Aboriginal Woman: Sacred and Profane (Routledge Classic by Phyllis Kaberry

By Phyllis Kaberry

First released in 1939 by means of Routledge, this vintage ethnography portrays the aboriginal girl as she fairly is - a fancy social character together with her personal prerogatives, tasks, difficulties, ideals, rituals and viewpoint. This groundbreaking and enduring research was once researched in North-West Australia among 1935 and 1936 and used to be written via a girl who really pioneered the examine of gender in anthropology

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Extra resources for Aboriginal Woman: Sacred and Profane (Routledge Classic Ethnographies)

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If it was compulsory to search for food, at least they did not travel like beasts of burden, with timorous docility and bovine resignation. They were not driven forth by the men; they departed just as leisurely, chose their own routes, and in this department of economic activities were left in undisputed sway. If it was left to them alone to provide certain 1 Kulamon is an aboriginal term that has passed into general currency in Australia. It is a shallow boat-shaped vessel made of wood. 2 For a fuller discussion of this, see my report on the Forrest River tribes in Oceania, v, 1935, p.

Aboriginal woman 4 with a paperbark swag slung over the left shoulder. One may begin to prepare a damper1 immediately from the lily seeds, which she gouges out from the buds with her fingers, then pounds on a flat stone, mixes with water and bakes for half an hour in the hot coals. At midday more come in, perhaps a man with a kangaroo he has speared, and which he now proceeds to cook. And so through the afternoon most of the blacks come straggling in, the women with iguana (varanus lizard), lily-roots, wild-honey, and fish, and the men with larger game.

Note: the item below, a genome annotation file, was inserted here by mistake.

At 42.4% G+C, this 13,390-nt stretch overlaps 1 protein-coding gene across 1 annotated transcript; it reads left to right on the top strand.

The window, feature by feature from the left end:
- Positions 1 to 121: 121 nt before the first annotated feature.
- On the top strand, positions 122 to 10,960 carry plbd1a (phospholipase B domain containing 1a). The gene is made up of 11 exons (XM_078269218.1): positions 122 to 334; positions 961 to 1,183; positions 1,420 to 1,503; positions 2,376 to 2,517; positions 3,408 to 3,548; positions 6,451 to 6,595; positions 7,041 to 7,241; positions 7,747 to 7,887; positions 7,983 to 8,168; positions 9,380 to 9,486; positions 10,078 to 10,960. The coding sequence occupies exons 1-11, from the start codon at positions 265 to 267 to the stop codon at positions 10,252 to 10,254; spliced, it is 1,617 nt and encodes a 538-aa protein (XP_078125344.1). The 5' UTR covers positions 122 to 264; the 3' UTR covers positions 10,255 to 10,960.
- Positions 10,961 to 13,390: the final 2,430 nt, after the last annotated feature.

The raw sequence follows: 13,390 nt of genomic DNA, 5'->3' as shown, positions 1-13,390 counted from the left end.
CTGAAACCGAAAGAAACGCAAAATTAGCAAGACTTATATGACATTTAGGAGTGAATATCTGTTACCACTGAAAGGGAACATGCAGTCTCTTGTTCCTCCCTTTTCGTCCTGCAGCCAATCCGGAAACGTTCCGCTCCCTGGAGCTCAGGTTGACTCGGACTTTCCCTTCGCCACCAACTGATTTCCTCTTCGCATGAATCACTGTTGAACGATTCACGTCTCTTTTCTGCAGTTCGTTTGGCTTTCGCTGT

If I describe the landscape in detail, it is not to add the inevitable touch of local colour, nor to afford a temporary respite from scientific and formal dissertation. Native culture to be grasped in its completeness must be seen through the country, which is no mere backcloth for tribal activities, but something much more vital and dynamic. The anthropologist and reader must come to grips with it before turning to a study of its inhabitants. First impressions are valuable, because no matter how extraordinary the environment, its colour and contours, even its changes from season to season rapidly lose their power to imprint themselves vividly on the senses.

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